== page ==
Most procurement departments have a good understanding of the most critical categories of goods and services that their organizations buy. These are the direct materials, subcontracted services, and other things that are close to the core of what the organization is in business to do. This understanding of these categories means that these procurement departments know what they buy, how much they buy, who they buy from, and what fair market pricing is. This understanding enables these procurement departments to manage these critical categories well, achieving respectable cost savings and getting good supplier performance.
But these critical categories only represent a small portion of the organization's overall spend. They only represent a fraction of the line items purchased in a given year. And they only represent a minor percentage of the cost savings opportunities that the organization has the potential to achieve. The majority of the cost savings opportunities are hidden in the rest of the categories of goods and services that the organization buys. Because these categories have less visibility within the organization, they have been historically undermanaged, characterized by the use of too many suppliers and are bought at higher than benchmark prices. Because of this lack of visibility, procurement departments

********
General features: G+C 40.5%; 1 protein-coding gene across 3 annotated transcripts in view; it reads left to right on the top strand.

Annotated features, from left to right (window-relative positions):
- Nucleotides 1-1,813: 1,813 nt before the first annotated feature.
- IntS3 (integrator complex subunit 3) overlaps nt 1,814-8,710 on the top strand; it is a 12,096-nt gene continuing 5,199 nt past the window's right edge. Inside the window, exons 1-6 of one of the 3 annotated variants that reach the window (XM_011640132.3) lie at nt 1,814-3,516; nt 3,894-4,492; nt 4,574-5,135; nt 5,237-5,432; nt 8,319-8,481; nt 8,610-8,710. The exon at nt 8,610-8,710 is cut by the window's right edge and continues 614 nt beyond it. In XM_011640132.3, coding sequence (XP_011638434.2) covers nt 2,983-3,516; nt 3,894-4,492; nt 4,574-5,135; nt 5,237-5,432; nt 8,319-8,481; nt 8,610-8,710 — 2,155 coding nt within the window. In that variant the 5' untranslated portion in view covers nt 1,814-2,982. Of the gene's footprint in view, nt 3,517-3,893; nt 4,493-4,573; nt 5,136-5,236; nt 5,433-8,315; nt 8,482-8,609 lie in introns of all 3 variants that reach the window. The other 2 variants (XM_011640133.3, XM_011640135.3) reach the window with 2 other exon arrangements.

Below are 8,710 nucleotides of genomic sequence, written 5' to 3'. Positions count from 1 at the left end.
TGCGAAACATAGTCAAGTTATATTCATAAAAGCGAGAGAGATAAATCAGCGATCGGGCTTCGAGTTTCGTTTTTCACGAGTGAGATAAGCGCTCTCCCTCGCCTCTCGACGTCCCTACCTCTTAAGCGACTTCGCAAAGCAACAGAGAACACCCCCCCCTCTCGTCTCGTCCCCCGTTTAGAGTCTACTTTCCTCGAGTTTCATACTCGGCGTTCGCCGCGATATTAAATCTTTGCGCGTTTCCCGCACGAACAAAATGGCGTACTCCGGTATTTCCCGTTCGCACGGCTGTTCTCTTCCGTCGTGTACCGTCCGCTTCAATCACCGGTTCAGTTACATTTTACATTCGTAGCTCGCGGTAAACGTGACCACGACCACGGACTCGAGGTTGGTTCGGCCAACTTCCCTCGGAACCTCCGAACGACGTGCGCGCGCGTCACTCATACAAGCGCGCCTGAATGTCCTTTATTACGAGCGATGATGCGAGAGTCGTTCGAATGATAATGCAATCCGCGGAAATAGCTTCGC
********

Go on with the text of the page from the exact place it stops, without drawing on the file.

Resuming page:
can find it challenging to figure out a way to address the opportunities. And it's not uncommon to see them perceive this challenge as so insurmountable that they end up ignoring those categories that are so ripe for cost savings.
Identifying these hidden opportunities does not have to be so difficult. We shall look at a 5 step process that helps organizations identify as well act upon the opportunities in these categories.